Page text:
Issue EIGHT AuthorS
Below are the authors who made ISSUE EIGHT possible!
I am currently 33 years old, but I’ve been writing since about age ten. I was composing stories through drawings and picture books of toys I posed before that. I started finding my own style as an author around age 16. I spent twelve years of my adult life with the Marine Corps, both active duty and reserve components, and currently work in corporate security management (which sounds much fancier than it is). I decided when I was 31 that it was time to start soliciting some of my work if I ever plan to make a career out of my passion instead of keeping it a hobby. I live in the hills of east Tennessee with my wife and four kids.
Kyle is the author of the novels 'KEGGER' and 'Four Bullets'. He received his first concussion at a GWAR concert and hasn't quite been the same since. Additionally, seventeen of his short stories have been published in a variety of places, including “Dark Moon Digest”, “Fiction
Jennifer Lee Rossman
Jennifer Lee Rossman is the kind of person who writes about gay bigfoot hunters falling in love, and that should tell you just about everything you need to know about her. No, it doesn’t? Well, she’s also a disabled sci-fi nerd from Binghamton, New York, and she has a betta fish named Fincess Leia.
Thom Dunn is a writer, musician, Gaeilgeoir, and all around terrible dancer. He is currently a writer for the New York Times' Wirecutter, a Huntington Playwriting Fellow, and a contributor to Upworthy, Medium, Motherboard, and more. His plays have been read or performed across the country from New York to Alaska; most recently, he was commissioned by Cornell University to create a new theatre piece about climate change. His work has also been published by Tor Dot Com, Crossed Genres/Long Hidden, Asimov's, Grayhaven Comics, Quirk Books, Ninth Art Press, and more. Thom recently released a full-length album with his indie rock band, the Roland High Life; an EP with the folk rock Alexander Bradshaw Band; and you can also find his solo songs on your preferred music service. A graduate of Emerson College and the Clarion Writer’s Workshop at the Arthur C. Clarke Center for Human Imagination, Thom enjoys mythophysics, robots and whiskey, and Oxford commas, and firmly believes that Journey’s “Don’t Stop Believing” is the single greatest atrocity ever committed against mankind.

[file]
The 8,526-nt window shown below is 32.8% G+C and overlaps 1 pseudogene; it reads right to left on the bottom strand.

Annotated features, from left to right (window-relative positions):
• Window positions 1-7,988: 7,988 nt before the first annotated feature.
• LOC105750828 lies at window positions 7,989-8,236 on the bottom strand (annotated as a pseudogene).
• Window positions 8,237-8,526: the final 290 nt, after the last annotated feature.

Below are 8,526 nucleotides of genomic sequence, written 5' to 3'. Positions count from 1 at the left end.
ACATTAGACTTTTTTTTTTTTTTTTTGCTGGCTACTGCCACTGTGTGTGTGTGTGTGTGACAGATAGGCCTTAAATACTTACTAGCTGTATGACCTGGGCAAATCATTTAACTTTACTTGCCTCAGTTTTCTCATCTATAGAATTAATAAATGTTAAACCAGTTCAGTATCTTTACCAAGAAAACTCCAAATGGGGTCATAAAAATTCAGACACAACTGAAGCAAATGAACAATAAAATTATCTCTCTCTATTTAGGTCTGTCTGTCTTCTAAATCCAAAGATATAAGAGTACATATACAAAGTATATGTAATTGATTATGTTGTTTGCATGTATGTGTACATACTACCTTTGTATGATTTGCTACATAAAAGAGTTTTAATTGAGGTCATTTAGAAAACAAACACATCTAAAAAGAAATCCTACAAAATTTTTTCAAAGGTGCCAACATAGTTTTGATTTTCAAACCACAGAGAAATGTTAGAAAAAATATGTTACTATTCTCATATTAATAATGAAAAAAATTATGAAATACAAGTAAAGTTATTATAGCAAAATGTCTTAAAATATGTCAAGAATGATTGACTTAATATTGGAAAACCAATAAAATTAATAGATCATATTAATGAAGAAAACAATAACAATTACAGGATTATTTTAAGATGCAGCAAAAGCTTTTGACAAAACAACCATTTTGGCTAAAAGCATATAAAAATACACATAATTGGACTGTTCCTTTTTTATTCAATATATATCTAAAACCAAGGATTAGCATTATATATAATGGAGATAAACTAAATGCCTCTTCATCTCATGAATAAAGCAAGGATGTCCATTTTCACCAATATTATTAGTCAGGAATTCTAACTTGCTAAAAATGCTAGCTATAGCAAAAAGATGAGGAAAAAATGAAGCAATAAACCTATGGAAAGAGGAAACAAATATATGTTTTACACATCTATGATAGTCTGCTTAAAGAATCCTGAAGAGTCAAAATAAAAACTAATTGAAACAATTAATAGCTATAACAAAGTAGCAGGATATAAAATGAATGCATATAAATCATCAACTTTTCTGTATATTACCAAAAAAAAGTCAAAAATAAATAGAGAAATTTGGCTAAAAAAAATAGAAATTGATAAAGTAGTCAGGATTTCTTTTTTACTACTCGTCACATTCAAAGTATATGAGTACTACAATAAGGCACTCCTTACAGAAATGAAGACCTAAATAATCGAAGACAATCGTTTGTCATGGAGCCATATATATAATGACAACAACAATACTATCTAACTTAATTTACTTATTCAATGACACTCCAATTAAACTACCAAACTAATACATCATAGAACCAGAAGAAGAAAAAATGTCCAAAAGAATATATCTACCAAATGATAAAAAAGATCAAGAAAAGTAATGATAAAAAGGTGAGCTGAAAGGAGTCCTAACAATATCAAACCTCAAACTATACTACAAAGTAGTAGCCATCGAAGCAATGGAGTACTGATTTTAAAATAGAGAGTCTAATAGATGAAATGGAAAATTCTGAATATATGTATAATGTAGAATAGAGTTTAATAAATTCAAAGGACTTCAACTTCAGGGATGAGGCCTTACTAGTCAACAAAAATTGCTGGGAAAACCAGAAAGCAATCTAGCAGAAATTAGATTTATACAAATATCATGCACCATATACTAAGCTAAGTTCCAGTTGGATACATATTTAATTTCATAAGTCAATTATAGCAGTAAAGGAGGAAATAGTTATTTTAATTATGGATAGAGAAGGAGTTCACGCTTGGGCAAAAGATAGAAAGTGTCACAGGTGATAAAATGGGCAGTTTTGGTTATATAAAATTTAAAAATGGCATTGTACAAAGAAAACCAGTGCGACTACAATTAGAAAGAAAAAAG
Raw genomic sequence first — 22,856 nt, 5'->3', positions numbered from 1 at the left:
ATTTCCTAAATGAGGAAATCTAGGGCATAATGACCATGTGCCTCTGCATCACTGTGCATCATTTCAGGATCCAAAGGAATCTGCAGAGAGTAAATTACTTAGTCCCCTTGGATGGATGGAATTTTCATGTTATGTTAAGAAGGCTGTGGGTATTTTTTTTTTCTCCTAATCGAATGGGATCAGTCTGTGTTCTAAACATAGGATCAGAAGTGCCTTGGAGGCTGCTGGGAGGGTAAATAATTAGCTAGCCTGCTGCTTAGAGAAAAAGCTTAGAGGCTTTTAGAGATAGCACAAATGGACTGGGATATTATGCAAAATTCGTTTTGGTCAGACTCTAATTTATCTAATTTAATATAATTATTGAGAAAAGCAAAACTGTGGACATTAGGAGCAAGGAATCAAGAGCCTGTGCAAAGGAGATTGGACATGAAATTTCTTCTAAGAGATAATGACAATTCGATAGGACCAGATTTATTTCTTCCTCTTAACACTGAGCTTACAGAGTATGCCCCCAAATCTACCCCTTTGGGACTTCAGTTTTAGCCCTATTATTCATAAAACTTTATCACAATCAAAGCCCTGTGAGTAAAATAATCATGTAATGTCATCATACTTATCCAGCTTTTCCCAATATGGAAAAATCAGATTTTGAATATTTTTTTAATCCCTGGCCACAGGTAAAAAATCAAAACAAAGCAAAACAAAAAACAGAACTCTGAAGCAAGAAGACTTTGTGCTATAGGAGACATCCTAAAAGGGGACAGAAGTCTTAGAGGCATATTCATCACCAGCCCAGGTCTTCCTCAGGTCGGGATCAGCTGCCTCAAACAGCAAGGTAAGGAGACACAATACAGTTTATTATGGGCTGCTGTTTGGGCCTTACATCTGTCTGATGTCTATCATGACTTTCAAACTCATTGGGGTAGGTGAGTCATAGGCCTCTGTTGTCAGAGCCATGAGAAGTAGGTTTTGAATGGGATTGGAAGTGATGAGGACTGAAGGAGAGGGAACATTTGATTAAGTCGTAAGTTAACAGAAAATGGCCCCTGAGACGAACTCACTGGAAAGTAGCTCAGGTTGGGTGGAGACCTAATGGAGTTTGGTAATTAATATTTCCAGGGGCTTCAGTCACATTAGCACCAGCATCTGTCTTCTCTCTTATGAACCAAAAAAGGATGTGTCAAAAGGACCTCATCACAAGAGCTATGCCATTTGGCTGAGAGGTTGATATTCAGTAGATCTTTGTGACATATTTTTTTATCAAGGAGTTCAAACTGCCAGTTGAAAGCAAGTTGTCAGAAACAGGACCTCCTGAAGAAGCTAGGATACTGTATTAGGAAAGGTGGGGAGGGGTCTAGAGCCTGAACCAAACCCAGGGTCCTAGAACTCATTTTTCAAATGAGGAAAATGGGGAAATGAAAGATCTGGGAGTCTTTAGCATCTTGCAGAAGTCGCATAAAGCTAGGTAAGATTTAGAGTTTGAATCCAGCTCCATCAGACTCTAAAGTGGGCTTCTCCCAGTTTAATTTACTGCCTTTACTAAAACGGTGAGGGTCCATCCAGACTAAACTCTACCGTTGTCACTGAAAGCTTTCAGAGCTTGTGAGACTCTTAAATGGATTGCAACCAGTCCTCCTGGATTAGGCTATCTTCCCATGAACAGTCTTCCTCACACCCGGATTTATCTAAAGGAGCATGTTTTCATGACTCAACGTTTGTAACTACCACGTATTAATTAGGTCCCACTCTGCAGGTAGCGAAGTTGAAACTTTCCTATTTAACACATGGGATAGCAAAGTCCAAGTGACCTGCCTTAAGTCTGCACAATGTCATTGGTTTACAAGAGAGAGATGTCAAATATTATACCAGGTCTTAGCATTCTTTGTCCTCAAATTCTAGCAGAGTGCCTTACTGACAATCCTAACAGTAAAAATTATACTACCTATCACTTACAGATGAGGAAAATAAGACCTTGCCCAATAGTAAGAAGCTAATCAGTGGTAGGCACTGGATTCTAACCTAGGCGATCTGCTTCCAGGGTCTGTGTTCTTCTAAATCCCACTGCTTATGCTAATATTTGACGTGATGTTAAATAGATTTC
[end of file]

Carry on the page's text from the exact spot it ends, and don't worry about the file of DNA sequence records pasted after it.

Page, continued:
Bill Hackenberger's many years working in computer security have given him a view from the front passenger seat as we collide with accelerating technology. Along the way, he decided it would be fun to write stories that anticipate these future technological fender benders. Drawn to tales where technology propels us into the next blind curve, he frequently writes about artificial intelligence, virtual reality, and robots run amuck. Some of his short stories can be found online or in printed anthologies, while others wait on his hard drive, gradually gaining sentience and developing their plans to take down the Internet. So, visit facebook.com/billhackenberger while you still can.
Canadian fiction writer/poet/playwright J. J. Steinfeld lives on Prince Edward Island, where he is patiently waiting for Godot’s arrival and a phone call from Kafka. While waiting, he has published nineteen books: two novels, Our Hero in the Cradle of Confederation and Word Burials, twelve short story collections—The Apostate's Tattoo, Forms of Captivity and Escape, Unmapped Dreams, The Miraculous Hand and Other Stories, Dancing at the Club Holocaust, Disturbing Identities, Should the Word Hell Be Capitalized?, Anton Chekhov Was Never in Charlottetown, Would You Hide Me?, A Glass Shard and Memory, Madhouses in Heaven, Castles in Hell, and An Unauthorized Biography of Being—and five poetry collections, An Affection for Precipices, Misshapenness, Identity Dreams and Memory Sounds, Absurdity, Woe Is Me, Glory Be, and A Visit to the Kafka Café, and over fifty of his one-act plays and a handful of full-length plays have been performed in Canada and the United States, including the full-length plays The Franz Kafka Therapy Session, The Golden Age of Monsters, and A Television-Watching Artist; the one-act plays Godot’s Leafless Tree, The Waiting Ends, A Question of Eternity, The Entrance-or-Not Barroom, The Word-Lover, Laugh for Sanity, Back to Back, More Than Money, Imaginative Drinking, A Play of Disbelief, Memory Sounds, and In a Washroom of a Prestigious Art;
and the radio plays In Becky's Name, A New Map, The Professor's Ashes, and Diogenes’ Lantern.